Another feature of such summits âï��" the trading of lists of 'must do' and 'can do' items âï��" also should be retired. It is both demeaning and tedious to treat an arriving US president as a stars-and-stripes Santa Claus, to be presented with lengthy wish lists. Likewise, despite America's pinched economic circumstances, Obama would do well not to use his visit to peddle US wares. Although trade is an effective lubricant of good relations, these sorts of talks are for the 'sherpas', not Obama and Prime Minister Manmohan Singh, to handle.

These two great countries, 'natural allies' in the words of former Prime Minister Atal Bihari Vajpayee, should reflect on what they have accomplished together since 1998, in order to map what lies ahead. Theirs is now a relationship of equals, so their national interests need to be reconciled on everything from Pakistan to climate change.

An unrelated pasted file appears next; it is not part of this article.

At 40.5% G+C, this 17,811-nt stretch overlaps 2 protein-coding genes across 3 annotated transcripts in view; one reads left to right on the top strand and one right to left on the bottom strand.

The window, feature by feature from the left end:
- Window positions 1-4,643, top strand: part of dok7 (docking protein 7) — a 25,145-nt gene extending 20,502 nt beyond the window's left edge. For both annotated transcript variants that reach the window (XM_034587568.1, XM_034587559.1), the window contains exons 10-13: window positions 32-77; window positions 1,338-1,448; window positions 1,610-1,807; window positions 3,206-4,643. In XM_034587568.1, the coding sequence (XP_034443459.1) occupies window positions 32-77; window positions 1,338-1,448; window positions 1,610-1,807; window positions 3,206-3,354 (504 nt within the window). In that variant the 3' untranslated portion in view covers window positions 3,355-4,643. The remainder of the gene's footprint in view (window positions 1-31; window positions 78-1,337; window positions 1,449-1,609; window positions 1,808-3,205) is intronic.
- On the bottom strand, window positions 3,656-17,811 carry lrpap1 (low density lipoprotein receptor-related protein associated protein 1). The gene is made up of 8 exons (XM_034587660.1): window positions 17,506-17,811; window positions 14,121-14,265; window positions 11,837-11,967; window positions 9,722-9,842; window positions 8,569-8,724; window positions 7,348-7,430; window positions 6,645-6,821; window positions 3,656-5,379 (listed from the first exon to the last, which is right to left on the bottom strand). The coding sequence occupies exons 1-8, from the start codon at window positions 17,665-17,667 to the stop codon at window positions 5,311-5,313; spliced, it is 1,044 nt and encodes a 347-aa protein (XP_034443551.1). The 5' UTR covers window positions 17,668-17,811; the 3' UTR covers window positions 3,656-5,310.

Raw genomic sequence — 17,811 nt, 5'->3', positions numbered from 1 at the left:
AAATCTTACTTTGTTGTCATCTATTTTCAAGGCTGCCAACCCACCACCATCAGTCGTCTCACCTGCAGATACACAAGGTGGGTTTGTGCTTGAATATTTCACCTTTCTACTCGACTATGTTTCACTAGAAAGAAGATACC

Indeed, Obama is placed in a unique position for an American president, a position that he appears to comprehend, though his opponents in the US do not. Power today begins in the acceptance of the limits upon it. This is also true of an India that is only now coming to recognise its new status in the world, in which the country's limits and responsibilities have expanded mightily.

Ours is an unstable neighbourhood, one that America has entered without fully understanding the consequences âï��" for India and for the neighbourhood. India must ask Obama hard questions about how security is to be assured, but, before doing so, it needs to ask the same questions of itself.

India must make clear âï��" and the US must recognise âï��" that a subcontinental country of a billion-plus people cannot be kept within the categorical confines of 'South Asia'. The US must accept and candidly discuss the damaging consequences of its military, diplomatic, and political overreach âï��" of a 'war too far' that has brought the region to its current ugly impasse.